Published: March 17, 2016 | Bethesda, MD
The Auto Care Association, a not-for-profit organization providing market intelligence and communications resources to auto care members believes that the usage of vehicle telematics will keep the aftermarket repair shops out of the equation. Association’s SVP of Government Affairs Aaron Lowe testified on behalf of the association, the Coalition for Auto Repair Equality, and California Automotive Wholesalers Association before the California Senate Judiciary Committee, warning legislators about the impact of vehicle telematics on the auto care industry.
Lowe told the committee that, “While the advent of telematics on late-model vehicles has the potential to provide significant benefits to consumers regarding how their vehicle is serviced, it also has the potential to unnecessarily distort the market, providing extensive control to the vehicle manufacturer on where and how car owners obtain repairs, ultimately disrupting the current competitive landscape for vehicle repair to the detriment of small business and consumers.
“Specifically, armed with the extensive data about a customer’s vehicle combined with the means to communicate directly with the driver in real time, the vehicle manufacturer has the ability to steer the motorists to the dealership or to a service establishment that may be a strong purchaser of their parts and information. This situation represents a major change in the repair marketplace.”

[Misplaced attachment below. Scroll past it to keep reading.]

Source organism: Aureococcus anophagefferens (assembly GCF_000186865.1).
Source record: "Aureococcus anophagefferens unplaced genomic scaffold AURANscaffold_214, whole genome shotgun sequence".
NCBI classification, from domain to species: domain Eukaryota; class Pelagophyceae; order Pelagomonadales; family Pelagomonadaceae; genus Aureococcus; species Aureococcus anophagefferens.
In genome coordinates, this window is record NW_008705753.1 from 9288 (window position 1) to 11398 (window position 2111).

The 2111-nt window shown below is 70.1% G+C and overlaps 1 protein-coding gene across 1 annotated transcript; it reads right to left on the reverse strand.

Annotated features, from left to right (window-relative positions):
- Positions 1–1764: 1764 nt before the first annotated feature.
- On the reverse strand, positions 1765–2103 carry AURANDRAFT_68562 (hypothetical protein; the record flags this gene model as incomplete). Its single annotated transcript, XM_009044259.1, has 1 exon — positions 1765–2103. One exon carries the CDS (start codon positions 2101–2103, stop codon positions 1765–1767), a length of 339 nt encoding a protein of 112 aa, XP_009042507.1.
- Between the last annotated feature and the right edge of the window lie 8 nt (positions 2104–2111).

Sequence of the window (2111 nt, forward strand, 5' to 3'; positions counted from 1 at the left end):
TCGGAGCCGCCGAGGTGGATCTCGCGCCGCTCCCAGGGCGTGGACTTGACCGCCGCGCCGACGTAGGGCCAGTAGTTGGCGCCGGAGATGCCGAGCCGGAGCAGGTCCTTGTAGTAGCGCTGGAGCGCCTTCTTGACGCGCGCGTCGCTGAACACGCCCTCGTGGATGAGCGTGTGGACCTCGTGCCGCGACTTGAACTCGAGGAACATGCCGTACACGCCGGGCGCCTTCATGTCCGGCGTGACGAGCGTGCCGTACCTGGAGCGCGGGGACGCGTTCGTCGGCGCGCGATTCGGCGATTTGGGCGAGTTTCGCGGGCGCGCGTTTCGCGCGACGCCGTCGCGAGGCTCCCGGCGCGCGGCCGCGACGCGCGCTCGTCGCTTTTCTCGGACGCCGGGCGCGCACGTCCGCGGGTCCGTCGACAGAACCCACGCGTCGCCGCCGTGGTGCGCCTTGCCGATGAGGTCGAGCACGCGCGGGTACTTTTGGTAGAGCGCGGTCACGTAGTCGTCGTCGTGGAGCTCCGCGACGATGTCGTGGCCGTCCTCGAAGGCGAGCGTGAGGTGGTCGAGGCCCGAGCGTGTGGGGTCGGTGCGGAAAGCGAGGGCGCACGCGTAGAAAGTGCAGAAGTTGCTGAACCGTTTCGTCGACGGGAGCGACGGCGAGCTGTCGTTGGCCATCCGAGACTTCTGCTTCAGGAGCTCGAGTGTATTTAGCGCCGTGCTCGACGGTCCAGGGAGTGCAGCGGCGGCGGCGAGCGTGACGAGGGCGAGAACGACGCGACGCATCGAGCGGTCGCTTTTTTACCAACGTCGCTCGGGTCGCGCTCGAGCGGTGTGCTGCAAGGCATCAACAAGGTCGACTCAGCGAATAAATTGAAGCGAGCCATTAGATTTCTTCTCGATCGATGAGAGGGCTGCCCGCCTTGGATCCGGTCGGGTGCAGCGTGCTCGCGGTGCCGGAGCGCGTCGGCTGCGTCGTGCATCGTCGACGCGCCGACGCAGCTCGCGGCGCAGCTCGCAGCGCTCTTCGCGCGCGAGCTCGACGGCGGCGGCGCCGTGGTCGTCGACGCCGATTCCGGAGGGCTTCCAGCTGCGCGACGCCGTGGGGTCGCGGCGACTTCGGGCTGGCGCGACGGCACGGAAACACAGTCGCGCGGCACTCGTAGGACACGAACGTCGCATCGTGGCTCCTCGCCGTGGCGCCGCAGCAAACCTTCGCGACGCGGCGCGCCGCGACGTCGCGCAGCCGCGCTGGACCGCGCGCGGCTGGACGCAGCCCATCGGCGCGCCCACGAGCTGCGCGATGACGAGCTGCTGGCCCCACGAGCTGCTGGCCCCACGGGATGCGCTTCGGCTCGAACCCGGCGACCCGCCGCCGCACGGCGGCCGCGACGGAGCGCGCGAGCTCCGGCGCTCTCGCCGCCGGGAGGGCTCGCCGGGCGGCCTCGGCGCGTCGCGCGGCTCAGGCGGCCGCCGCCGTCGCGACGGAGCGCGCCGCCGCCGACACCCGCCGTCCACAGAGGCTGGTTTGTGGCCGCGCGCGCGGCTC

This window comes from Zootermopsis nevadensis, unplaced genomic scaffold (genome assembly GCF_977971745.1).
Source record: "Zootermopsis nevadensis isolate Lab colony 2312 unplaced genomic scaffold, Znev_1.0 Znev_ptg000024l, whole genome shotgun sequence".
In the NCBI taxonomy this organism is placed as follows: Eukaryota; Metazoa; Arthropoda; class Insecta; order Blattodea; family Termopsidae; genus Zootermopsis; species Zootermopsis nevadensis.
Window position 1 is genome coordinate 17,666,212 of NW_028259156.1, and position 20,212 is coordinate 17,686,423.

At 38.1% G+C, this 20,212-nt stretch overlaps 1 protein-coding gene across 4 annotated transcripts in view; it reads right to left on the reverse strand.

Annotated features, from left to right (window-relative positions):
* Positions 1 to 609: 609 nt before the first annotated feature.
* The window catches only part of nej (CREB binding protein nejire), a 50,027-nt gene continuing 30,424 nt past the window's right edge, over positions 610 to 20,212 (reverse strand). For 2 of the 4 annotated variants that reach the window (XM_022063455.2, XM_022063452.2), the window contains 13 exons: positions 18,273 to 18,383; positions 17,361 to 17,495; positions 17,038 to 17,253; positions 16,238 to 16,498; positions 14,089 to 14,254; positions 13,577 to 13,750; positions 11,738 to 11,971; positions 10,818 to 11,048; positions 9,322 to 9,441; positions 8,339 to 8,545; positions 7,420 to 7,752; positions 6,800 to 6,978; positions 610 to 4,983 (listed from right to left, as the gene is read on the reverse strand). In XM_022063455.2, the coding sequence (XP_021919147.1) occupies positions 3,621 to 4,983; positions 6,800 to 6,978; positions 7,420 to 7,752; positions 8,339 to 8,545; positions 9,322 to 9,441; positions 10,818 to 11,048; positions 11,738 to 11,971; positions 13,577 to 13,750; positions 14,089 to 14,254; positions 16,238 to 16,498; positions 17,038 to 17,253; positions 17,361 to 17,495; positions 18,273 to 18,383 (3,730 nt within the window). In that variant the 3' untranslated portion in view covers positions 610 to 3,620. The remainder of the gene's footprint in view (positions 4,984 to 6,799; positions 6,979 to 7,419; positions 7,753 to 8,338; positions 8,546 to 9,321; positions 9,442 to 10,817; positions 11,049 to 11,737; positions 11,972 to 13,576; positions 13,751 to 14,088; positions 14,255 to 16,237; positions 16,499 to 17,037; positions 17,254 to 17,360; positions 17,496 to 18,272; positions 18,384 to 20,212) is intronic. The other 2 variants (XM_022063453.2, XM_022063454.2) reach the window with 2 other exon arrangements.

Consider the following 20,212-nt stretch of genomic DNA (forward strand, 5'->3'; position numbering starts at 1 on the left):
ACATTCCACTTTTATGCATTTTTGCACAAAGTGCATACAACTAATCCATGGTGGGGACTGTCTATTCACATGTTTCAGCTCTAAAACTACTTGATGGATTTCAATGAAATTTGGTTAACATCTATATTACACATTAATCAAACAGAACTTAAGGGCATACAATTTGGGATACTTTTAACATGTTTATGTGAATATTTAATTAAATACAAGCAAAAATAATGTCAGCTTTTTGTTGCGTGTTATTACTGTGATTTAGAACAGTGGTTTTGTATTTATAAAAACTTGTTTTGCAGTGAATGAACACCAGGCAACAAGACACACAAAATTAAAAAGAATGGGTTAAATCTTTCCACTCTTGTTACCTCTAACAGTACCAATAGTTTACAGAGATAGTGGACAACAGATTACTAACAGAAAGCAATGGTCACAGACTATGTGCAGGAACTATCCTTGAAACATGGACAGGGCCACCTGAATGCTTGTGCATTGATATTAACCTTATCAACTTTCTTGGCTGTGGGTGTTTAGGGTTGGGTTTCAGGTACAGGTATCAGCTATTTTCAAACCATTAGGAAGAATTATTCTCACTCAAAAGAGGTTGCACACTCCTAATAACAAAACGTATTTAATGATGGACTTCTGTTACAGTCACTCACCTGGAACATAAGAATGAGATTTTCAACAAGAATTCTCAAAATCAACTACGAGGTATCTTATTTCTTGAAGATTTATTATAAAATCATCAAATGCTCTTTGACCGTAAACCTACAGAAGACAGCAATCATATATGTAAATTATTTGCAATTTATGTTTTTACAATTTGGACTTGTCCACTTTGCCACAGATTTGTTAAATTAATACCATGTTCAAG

Lowe called for manufacturers to provide more transparency and control to consumers regarding the data that is being sent by the car. He further urged the car companies to work with third parties to develop a system that permits data from embedded systems to be shared with responsible entities with the consent of the car owner. The longer-term solution, and Auto Care Association’s position, is that OEMs need to provide a standardized platform whereby the telematics system could be accessed by entities other than the car company.
Source: Auto Care Association